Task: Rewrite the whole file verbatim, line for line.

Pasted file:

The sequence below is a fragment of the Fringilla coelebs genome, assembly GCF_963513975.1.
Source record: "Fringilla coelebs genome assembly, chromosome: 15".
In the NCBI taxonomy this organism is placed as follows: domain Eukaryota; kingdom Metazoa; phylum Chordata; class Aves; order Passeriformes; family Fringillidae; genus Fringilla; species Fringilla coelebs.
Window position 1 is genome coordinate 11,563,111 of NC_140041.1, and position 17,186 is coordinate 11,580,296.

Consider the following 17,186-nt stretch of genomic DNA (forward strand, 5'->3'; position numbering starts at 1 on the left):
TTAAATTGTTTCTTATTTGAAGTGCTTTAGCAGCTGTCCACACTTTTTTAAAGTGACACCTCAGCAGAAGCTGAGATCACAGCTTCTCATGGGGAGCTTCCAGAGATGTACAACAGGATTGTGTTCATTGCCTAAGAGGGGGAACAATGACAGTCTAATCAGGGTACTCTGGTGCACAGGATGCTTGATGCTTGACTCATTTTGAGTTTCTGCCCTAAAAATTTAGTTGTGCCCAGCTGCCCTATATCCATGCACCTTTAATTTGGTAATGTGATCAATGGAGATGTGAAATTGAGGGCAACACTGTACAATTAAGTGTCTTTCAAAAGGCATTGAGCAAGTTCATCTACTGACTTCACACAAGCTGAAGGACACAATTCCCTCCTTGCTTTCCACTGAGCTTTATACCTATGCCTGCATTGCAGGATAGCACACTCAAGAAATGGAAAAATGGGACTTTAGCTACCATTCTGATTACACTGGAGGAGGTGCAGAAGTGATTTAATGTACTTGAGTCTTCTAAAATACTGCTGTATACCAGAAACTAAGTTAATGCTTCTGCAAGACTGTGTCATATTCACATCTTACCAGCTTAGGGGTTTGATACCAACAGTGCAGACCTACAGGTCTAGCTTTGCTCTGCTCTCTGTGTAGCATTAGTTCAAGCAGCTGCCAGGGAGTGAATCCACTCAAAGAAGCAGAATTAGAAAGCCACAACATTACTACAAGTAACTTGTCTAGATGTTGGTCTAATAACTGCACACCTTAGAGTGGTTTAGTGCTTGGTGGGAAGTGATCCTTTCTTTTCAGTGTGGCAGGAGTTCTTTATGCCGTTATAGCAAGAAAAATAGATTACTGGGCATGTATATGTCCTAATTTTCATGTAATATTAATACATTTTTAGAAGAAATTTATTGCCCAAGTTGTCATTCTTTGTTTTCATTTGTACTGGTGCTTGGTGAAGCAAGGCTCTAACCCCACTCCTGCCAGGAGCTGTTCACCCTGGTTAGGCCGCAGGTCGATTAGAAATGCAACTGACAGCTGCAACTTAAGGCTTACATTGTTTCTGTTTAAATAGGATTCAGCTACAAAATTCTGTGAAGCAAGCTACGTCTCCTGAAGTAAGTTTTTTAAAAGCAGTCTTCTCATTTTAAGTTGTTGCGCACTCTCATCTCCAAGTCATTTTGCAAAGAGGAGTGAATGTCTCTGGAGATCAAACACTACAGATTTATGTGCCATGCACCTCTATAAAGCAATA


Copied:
The sequence below is a fragment of the Fringilla coelebs genome, assembly GCF_963513975.1.
Source record: "Fringilla coelebs genome assembly, chromosome: 15".
In the NCBI taxonomy this organism is placed as follows: domain Eukaryota; kingdom Metazoa; phylum Chordata; class Aves; order Passeriformes; family Fringillidae; genus Fringilla; species Fringilla coelebs.
Window position 1 is genome coordinate 11,563,111 of NC_140041.1, and position 17,186 is coordinate 11,580,296.

Consider the following 17,186-nt stretch of genomic DNA (forward strand, 5'->3'; position numbering starts at 1 on the left):
TTAAATTGTTTCTTATTTGAAGTGCTTTAGCAGCTGTCCACACTTTTTTAAAGTGACACCTCAGCAGAAGCTGAGATCACAGCTTCTCATGGGGAGCTTCCAGAGATGTACAACAGGATTGTGTTCATTGCCTAAGAGGGGGAACAATGACAGTCTAATCAGGGTACTCTGGTGCACAGGATGCTTGATGCTTGACTCATTTTGAGTTTCTGCCCTAAAAATTTAGTTGTGCCCAGCTGCCCTATATCCATGCACCTTTAATTTGGTAATGTGATCAATGGAGATGTGAAATTGAGGGCAACACTGTACAATTAAGTGTCTTTCAAAAGGCATTGAGCAAGTTCATCTACTGACTTCACACAAGCTGAAGGACACAATTCCCTCCTTGCTTTCCACTGAGCTTTATACCTATGCCTGCATTGCAGGATAGCACACTCAAGAAATGGAAAAATGGGACTTTAGCTACCATTCTGATTACACTGGAGGAGGTGCAGAAGTGATTTAATGTACTTGAGTCTTCTAAAATACTGCTGTATACCAGAAACTAAGTTAATGCTTCTGCAAGACTGTGTCATATTCACATCTTACCAGCTTAGGGGTTTGATACCAACAGTGCAGACCTACAGGTCTAGCTTTGCTCTGCTCTCTGTGTAGCATTAGTTCAAGCAGCTGCCAGGGAGTGAATCCACTCAAAGAAGCAGAATTAGAAAGCCACAACATTACTACAAGTAACTTGTCTAGATGTTGGTCTAATAACTGCACACCTTAGAGTGGTTTAGTGCTTGGTGGGAAGTGATCCTTTCTTTTCAGTGTGGCAGGAGTTCTTTATGCCGTTATAGCAAGAAAAATAGATTACTGGGCATGTATATGTCCTAATTTTCATGTAATATTAATACATTTTTAGAAGAAATTTATTGCCCAAGTTGTCATTCTTTGTTTTCATTTGTACTGGTGCTTGGTGAAGCAAGGCTCTAACCCCACTCCTGCCAGGAGCTGTTCACCCTGGTTAGGCCGCAGGTCGATTAGAAATGCAACTGACAGCTGCAACTTAAGGCTTACATTGTTTCTGTTTAAATAGGATTCAGCTACAAAATTCTGTGAAGCAAGCTACGTCTCCTGAAGTAAGTTTTTTAAAAGCAGTCTTCTCATTTTAAGTTGTTGCGCACTCTCATCTCCAAGTCATTTTGCAAAGAGGAGTGAATGTCTCTGGAGATCAAACACTACAGATTTATGTGCCATGCACCTCTATAAAGCAATA